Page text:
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Here’s what Jack in the Box is doing to improve store margins

The burger chain’s stock was hammered Tuesday as inflation and investments ate into its profits. The company is taking operational steps to improve margins, such as new cheese pumps.
Jack in the Box earnings
Jack in the Box is taking steps to improve margins, including adding things such as new cheese pumps to reduce waste. / Photograph: Shutterstock.

Can new cheese pumps save Jack in the Box’s profits?

The San Diego-based burger chain on Tuesday told investors that its profits in the coming fiscal year will be a lot lower than they expected, the result of a combination of soaring inflation and investments the company is making in technology and growth.

The result hammered its stock price, which plunged 16% through late-afternoon trading.

Yet the company believes it is taking steps in the right direction. It is just combating a difficult environment while trying to position the company for expansion. “The fundamental, underlying business is performing extremely well, but we have some things that are creating challenges,” CEO Darin Harris told investors.

“All our peers are experiencing this situation where 40-year-high inflation is impacting margins, and it’s carrying over from 2022 to 2023. And we just can’t take enough price to cover all of it.”

Jack in the Box, which also operates Del Taco, has had a “margin task force” featuring franchisees, company store operators and leadership designed to improve margins by 200 basis points.

The effort includes a variety of changes, including standardized product builds that Harris said would save $2,900 per year, per restaurant, by simplifying execution. It also includes new cheese pumps that reduce waste and require less time and should save $7,500 per restaurant.

There are also Hydra Rinse Shake machines that standardize cleaning and should save $5,000 per restaurant. Jack in the Box is also reducing its receipts, which could save $400,000 for the entire system, Harris said.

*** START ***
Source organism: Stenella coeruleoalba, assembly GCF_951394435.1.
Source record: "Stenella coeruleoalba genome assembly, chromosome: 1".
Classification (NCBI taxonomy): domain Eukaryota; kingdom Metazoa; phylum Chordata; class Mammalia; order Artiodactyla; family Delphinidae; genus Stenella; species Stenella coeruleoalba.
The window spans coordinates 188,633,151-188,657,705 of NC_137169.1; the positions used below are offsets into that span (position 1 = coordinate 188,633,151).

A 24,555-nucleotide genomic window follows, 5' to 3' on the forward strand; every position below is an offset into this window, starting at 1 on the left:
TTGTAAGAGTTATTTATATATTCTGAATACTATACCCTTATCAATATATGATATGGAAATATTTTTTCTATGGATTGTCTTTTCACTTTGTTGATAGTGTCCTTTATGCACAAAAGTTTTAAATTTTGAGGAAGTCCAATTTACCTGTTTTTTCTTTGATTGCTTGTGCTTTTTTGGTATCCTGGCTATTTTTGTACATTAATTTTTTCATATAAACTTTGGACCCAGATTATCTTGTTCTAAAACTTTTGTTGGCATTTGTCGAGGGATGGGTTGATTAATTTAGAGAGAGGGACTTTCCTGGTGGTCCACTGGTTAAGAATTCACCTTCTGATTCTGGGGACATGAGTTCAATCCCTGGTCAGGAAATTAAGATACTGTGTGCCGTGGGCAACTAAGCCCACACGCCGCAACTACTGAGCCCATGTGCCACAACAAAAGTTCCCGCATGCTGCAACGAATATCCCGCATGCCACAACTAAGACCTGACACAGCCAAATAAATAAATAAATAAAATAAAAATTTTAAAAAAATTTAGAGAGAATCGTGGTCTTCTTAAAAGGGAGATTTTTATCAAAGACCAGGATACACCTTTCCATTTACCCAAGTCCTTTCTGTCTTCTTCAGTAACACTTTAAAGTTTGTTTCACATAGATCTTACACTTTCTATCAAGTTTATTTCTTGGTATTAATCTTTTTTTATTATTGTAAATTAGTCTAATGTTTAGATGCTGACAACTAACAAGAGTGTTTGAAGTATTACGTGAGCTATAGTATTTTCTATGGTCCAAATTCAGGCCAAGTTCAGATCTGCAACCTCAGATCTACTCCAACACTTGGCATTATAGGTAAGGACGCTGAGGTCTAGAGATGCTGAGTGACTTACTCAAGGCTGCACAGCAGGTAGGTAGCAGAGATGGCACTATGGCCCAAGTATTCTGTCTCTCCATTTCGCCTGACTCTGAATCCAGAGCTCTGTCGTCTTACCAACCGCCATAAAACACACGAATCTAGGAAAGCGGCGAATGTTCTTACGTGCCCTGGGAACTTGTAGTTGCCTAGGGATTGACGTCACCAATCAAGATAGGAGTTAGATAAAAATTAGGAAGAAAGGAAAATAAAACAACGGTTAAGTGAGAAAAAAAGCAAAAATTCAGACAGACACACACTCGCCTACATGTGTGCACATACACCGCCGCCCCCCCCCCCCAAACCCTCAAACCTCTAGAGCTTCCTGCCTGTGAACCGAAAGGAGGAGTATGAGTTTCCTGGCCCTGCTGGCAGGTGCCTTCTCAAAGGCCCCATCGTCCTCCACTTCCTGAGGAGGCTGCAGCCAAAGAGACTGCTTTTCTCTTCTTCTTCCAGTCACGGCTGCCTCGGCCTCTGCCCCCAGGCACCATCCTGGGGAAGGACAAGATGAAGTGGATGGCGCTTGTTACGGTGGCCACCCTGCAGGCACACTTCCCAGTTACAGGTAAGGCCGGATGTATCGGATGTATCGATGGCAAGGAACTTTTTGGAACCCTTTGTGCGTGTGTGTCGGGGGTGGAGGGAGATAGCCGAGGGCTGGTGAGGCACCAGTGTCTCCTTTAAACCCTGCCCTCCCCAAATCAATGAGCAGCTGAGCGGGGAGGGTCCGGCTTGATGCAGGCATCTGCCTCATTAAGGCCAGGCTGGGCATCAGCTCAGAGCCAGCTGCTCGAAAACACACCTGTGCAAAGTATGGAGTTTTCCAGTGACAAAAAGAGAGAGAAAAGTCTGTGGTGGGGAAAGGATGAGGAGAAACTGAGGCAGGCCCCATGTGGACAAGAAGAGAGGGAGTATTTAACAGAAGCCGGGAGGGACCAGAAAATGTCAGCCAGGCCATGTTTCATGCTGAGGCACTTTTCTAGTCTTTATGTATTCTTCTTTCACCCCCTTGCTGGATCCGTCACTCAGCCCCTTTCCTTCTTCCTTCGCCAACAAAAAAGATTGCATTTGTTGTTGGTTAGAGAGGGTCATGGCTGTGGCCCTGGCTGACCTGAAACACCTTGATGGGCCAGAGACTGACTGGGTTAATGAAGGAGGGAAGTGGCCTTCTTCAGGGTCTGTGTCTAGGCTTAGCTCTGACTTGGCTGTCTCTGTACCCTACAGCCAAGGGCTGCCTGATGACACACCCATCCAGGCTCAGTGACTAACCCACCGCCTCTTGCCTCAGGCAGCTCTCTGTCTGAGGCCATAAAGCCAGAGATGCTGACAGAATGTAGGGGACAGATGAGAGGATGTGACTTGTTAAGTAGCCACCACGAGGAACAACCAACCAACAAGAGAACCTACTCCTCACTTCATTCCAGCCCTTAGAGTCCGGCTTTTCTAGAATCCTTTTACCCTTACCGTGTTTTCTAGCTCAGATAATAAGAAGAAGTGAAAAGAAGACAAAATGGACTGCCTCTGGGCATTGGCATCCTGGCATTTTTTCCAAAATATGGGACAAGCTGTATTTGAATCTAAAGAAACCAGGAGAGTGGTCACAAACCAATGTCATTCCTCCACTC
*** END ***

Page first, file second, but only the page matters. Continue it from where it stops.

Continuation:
“We’re looking at every little line item to find where we can improve,” Harris said.

Rising food and labor costs hammered Jack in the Box last quarter. Wage rates rose 11.3% and commodity costs increased 14.9%. The result was a decline in restaurant-level margins to 16.2%.

That’s not what led investors to hit Jack in the Box on Tuesday. The company projected that it would generate earnings per share between $5.25 and $5.65 in the 2023 fiscal year, which started Oct. 3. That was more than $1 per share below Wall Street expectations.

Some of that is due to continuing inflationary impacts. In addition, cost savings from Jack’s purchase this year of Del Taco aren’t expected to be realized until 2024.

But the company is also making investments in technology that it believes will pay off in the long run. That will include a point-of-sale system that should help the company “to set the stage for future applications, software and tools like digital menu boards, AI and personalized in-store ordering.

“We’re making a clear investment in technology for future growth,” Harris said. Still, the company expects to spend $160 million to $170 million in sales, general and administrative spending.

For the company, improving profitability and pushing for more technology will help Jack in the Box lure more operators and encourage growth. The company has been working for the past two years to get more unit growth and expects it to generate net new unit growth this fiscal year, for the first time since 2019.

Jack in the Box has had roughly the same number of locations for the past decade. But it also has signed commitments for 267 new restaurants over the past year. “Site approvals were higher the past 18 months than in the previous 30 months combined,” Harris said.

The company plans to enter into two new markets this year: Salt Lake City and Louisville, Ky. Salt Lake City is what Harris called a “wagon wheel market” because it’s near existing markets and there is high demand. But Louisville is a brand-new market.

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